Mrs. Carstairs:  So the $23.8 million is now what?

Mr. Gilleshammer:  That figure of $23.8 million is for the central support and program grants for all of the agencies.

Mrs. Carstairs:  That central support for all the agencies and that $23.8 million is the '91‑92 figure or the '92‑93 figure?

Mr. Gilleshammer:  That is the '91‑92 figure.

Mrs. Carstairs:  What will that figure be for '92‑93?

Mr. Gilleshammer:  For 1992‑93, it is $22,642,000.  That is less the $2 million that was taken out for the deficit reduction.

Mrs. Carstairs:  The $22.6 million they are going to get this year, was the $2 million taken from the $22.6 or off the $23.8 figure?

Mr. Gilleshammer:  Taken off the $23.8.

Mrs. Carstairs:  The $22.6 million they are going to get this year‑‑was the $2 million taken from the $22.6 million or off the $23.8 million figure?

Mr. Gilleshammer:  It was taken off the $23.8 million.

Mrs. Carstairs:  So to be clear here, last year for central support they were getting $21.8 million.  That would be the $23.8 million minus the $2 million.  This year they are going to get $22.6 million.  Is that correct?

Mr. Gilleshammer:  That is basically correct.

Mrs. Carstairs:  Madam Chairperson, of that central support, $23.8 million, can the minister tell me how much of that money would have gone to the Winnipeg agencies that are no longer?

Mr. Gilleshammer:  I am told that staff have to do some calculations on that, but we can get you that figure.

Mrs. Carstairs:  Madam Chairperson, just so the minister knows where I am coming from, I do not agree with the decision they made last year, and I am not going to rehash that.  The government has made that decision.  I think you were wrong, and we will let it go at that.  We will have a philosophical disagreement.

* (1450)

      Part of the rationale that the government used was efficiency, and I want to get some figures as to where this efficiency is actually showing itself.  If you went into this thing with the basis of your belief that you could cut administrative costs and you could cut some bureaucratic red tape, then there has to be some dollar value that can be attributed to that.  If I take the $23.8 million figure and I take off $2 million, which gives me $21.8 million, and I look at $22,642,000 for this year, then I am looking at an increase, basically in administration, of 5.3 percent, which is very high, particularly if the purpose of consolidating the agencies was to cut administrative costs.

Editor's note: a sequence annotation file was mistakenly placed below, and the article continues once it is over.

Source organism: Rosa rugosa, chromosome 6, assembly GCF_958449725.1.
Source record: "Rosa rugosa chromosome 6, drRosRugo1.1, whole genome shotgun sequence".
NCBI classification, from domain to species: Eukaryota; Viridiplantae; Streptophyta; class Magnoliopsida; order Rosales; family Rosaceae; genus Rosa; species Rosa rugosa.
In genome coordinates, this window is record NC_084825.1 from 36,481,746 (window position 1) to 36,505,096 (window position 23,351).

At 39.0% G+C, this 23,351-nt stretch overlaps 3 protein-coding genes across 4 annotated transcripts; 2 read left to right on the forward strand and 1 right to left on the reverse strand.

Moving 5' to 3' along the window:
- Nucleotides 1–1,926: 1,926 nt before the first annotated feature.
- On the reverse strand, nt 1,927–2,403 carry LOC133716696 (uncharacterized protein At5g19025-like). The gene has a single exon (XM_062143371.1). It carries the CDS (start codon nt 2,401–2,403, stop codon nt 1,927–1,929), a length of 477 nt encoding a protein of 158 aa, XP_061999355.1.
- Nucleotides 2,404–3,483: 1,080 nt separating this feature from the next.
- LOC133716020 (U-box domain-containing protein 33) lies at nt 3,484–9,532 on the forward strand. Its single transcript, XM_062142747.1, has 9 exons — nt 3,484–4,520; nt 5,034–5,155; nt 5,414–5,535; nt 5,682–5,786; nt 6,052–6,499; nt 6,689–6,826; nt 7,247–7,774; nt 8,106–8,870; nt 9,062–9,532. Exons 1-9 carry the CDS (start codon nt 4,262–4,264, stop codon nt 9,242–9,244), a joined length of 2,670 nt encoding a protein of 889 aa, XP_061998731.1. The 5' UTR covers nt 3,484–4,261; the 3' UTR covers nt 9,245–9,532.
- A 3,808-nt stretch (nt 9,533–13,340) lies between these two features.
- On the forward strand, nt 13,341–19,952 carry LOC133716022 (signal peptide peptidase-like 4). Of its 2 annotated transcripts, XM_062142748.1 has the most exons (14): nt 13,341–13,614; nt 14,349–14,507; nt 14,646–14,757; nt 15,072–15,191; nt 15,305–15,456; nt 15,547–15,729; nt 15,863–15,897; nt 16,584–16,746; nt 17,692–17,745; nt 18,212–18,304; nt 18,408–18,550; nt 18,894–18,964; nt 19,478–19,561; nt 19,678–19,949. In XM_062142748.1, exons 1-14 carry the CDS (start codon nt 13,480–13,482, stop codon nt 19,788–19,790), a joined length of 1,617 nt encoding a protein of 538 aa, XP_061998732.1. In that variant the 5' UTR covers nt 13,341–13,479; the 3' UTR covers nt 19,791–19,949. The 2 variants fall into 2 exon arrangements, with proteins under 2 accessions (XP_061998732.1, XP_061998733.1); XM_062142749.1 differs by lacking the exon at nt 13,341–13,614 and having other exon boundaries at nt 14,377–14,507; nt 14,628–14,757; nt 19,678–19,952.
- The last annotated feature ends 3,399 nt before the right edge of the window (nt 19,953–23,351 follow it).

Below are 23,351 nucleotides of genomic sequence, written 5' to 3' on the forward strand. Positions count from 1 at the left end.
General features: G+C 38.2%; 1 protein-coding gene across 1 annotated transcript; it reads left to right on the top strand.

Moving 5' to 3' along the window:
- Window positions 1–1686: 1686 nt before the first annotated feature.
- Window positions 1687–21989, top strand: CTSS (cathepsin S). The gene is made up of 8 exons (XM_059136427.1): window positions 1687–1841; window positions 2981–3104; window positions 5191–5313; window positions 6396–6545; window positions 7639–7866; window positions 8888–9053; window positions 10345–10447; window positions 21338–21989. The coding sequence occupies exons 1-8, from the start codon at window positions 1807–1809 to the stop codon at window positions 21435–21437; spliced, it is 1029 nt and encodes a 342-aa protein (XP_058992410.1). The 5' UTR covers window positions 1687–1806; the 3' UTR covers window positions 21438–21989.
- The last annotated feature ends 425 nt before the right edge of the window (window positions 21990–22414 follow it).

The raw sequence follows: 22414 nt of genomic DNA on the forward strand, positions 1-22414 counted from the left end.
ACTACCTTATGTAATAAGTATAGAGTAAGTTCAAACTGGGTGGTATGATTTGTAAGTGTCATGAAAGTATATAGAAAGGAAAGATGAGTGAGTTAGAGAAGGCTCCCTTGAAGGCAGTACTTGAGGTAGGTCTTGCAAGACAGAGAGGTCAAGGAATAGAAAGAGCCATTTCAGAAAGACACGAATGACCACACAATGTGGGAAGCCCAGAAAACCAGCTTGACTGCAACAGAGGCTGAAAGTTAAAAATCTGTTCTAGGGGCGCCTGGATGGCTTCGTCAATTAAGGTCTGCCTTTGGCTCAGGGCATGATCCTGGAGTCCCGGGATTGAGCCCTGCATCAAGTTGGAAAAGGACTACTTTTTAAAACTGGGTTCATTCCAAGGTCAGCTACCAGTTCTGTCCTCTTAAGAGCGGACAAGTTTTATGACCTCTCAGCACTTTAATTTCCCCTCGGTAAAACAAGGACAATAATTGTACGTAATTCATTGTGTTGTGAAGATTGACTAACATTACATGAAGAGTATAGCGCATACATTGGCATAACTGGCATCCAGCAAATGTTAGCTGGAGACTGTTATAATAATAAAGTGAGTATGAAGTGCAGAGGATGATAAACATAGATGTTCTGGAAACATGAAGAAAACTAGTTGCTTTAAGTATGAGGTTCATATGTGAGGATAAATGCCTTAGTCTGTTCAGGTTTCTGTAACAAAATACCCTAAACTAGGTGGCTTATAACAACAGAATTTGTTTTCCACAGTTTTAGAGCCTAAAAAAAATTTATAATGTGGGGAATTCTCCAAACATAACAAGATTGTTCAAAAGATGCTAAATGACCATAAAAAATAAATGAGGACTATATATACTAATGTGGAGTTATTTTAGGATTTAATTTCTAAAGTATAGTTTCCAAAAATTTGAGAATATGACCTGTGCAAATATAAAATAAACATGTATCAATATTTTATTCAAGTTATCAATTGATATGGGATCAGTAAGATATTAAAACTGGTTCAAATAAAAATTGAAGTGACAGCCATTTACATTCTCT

Mr. Gilleshammer:  Madam Chairperson, we will put together some figures for the critic to give you some clarification of those numbers that I gave you.  I would point out, as I did the other day, that there are a lot of changes that are starting to take place within the agency.  Some of them relate to the workload and the existing contracts that existed that no one in this restructuring was dismissed or nothing was dismantled immediately.  The contracts that were in place with some of the senior staff are being maintained and honoured.  Some of the changes have started to take place, others will take a little longer.

      The efficiency that we are looking for, I suppose, shows up in the fact that we are not looking at a $2‑million deficit at this time.  The other efficiencies are service efficiencies which I think is more important in many ways than financial ones.  We will give you some more figures on that to help give you an understanding of it.

Mrs. Carstairs:  I would feel a little bit more comfortable if he had not used the word "service" and had in fact used the word "bureaucratic."  Perhaps "service" connotes the fact that there is less service available to a child, which I do not think the minister intended to say.  I will give him an opportunity to put on the record that is not what he meant by a service cut.

Mr. Gilleshammer:  I am always reluctant to use the word "bureaucratic" in front of staff because I do not think it is regarded as being a term that they find particularly endearing.

      What I am saying is, as I said last day, I think that the agency and administrative staff of the new board can make some changes with something like night service where there can be a very, I think, service‑driven staffing component put in place which was not there before.  In the area of recruiting foster homes, I think of the whole auditing and the banking system and the accounting system that was in place in the past.  There were six of each, and I think that, if we can save dollars on the administrative side, these are dollars that we can certainly use on the service side, so that a lot of the restructuring is going to give us those opportunities is still in process.